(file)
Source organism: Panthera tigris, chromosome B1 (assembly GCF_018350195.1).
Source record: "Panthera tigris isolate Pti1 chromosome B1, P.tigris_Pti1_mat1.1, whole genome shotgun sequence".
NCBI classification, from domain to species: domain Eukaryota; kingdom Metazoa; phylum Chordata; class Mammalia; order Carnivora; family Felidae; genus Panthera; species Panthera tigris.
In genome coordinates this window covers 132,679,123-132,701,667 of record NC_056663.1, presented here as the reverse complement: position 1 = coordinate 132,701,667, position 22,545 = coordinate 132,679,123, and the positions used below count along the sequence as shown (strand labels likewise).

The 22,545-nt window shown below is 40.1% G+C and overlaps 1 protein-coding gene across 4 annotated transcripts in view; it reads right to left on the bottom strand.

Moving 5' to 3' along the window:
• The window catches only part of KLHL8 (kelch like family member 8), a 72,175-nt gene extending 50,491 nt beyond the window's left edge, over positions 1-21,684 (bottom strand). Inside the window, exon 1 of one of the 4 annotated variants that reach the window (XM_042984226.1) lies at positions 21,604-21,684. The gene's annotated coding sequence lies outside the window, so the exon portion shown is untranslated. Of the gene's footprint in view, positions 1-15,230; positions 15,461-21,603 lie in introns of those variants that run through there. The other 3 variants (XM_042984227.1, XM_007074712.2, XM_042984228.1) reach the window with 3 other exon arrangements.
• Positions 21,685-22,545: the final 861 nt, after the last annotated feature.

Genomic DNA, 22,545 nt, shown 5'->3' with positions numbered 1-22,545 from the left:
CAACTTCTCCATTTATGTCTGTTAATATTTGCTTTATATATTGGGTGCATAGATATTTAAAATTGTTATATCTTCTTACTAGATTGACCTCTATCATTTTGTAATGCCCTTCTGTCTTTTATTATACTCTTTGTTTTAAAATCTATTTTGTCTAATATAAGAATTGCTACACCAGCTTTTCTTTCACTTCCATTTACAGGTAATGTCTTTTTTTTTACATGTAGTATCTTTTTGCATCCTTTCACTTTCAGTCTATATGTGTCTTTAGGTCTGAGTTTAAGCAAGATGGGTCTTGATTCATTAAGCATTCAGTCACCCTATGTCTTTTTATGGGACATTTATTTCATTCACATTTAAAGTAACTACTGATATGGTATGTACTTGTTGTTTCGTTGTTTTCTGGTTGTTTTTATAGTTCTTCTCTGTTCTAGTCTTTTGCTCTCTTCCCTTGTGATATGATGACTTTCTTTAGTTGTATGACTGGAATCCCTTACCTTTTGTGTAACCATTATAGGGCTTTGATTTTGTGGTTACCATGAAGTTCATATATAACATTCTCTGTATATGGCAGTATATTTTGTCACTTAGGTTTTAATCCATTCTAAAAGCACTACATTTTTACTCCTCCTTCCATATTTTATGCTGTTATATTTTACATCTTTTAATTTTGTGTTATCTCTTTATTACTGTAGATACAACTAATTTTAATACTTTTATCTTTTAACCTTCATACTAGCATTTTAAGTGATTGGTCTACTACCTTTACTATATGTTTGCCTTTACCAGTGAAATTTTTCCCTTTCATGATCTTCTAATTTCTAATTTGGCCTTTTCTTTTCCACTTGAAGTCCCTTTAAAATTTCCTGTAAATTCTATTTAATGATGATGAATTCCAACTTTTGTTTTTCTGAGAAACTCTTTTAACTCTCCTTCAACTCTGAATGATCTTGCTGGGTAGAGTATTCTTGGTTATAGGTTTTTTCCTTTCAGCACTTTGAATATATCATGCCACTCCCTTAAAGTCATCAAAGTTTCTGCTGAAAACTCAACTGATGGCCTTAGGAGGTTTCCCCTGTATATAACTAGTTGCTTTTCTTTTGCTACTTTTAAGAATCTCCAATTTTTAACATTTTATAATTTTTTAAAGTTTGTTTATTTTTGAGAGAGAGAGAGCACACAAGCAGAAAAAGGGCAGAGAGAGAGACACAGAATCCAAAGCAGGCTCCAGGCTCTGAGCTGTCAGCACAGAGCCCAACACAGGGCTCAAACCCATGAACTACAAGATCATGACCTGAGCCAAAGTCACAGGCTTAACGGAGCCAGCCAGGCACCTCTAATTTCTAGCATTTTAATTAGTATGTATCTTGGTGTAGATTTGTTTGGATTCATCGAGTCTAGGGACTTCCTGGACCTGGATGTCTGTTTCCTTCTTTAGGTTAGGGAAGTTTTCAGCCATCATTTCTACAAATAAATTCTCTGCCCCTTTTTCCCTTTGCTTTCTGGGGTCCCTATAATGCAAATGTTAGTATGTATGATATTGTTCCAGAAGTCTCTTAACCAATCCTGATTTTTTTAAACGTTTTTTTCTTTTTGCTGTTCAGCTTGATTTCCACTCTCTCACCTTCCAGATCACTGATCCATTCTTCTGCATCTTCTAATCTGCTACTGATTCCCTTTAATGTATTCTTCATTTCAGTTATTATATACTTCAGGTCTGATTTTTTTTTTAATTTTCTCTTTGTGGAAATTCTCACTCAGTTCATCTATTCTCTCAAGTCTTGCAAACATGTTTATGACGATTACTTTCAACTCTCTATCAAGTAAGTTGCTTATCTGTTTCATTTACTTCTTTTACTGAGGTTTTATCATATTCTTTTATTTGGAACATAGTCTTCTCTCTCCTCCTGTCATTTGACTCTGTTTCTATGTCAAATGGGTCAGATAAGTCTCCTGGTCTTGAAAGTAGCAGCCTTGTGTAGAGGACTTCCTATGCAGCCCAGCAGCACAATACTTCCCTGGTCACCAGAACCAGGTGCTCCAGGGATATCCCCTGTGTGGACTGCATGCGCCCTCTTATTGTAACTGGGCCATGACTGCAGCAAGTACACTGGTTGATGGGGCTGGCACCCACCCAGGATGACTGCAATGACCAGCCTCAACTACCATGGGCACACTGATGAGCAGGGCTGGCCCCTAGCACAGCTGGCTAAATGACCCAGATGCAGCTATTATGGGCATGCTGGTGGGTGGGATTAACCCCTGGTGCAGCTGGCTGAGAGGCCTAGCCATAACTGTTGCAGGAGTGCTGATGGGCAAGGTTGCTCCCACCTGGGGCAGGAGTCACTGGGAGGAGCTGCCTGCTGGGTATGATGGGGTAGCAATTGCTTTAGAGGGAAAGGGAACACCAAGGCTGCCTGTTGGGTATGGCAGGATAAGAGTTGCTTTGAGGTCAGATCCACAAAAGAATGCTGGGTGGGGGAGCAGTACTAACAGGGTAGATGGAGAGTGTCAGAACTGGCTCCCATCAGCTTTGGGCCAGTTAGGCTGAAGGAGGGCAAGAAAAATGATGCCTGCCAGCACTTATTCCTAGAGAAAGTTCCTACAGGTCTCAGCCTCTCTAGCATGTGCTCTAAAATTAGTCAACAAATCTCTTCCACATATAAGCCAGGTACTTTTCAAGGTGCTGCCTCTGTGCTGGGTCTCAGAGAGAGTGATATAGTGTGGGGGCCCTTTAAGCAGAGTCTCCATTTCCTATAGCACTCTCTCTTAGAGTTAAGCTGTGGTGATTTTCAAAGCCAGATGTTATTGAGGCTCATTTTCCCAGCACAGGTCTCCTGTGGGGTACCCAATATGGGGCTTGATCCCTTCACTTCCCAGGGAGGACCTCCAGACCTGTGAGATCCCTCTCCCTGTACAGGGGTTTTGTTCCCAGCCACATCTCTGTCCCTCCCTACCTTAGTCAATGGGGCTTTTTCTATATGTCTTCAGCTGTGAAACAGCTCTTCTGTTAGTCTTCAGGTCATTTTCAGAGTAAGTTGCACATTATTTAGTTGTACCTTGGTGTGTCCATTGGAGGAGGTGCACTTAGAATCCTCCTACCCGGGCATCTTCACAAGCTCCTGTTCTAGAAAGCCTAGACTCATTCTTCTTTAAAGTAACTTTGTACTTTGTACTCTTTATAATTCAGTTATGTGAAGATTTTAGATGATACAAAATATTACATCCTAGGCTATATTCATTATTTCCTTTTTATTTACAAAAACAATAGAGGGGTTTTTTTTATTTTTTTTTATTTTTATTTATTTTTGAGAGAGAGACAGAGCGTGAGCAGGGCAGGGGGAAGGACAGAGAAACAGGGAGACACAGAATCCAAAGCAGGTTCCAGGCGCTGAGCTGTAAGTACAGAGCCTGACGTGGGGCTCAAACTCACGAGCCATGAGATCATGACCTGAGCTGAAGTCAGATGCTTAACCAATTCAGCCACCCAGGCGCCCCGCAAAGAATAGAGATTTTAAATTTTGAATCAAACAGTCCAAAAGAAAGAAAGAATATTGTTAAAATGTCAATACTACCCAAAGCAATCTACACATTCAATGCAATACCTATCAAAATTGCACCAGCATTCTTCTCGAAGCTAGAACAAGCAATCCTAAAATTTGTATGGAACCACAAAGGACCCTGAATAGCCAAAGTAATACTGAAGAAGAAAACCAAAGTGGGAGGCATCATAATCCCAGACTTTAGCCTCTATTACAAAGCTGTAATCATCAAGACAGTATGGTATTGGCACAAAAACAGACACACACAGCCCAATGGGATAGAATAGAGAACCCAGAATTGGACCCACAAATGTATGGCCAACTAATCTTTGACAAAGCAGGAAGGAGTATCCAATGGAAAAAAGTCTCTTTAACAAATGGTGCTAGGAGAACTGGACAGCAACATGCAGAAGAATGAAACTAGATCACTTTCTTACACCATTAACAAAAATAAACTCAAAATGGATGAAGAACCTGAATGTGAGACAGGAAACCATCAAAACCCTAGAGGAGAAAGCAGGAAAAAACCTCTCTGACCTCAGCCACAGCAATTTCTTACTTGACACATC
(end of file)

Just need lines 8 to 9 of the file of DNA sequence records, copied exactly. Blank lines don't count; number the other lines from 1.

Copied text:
• Positions 21,685-22,545: the final 861 nt, after the last annotated feature.

Genomic DNA, 22,545 nt, shown 5'->3' with positions numbered 1-22,545 from the left: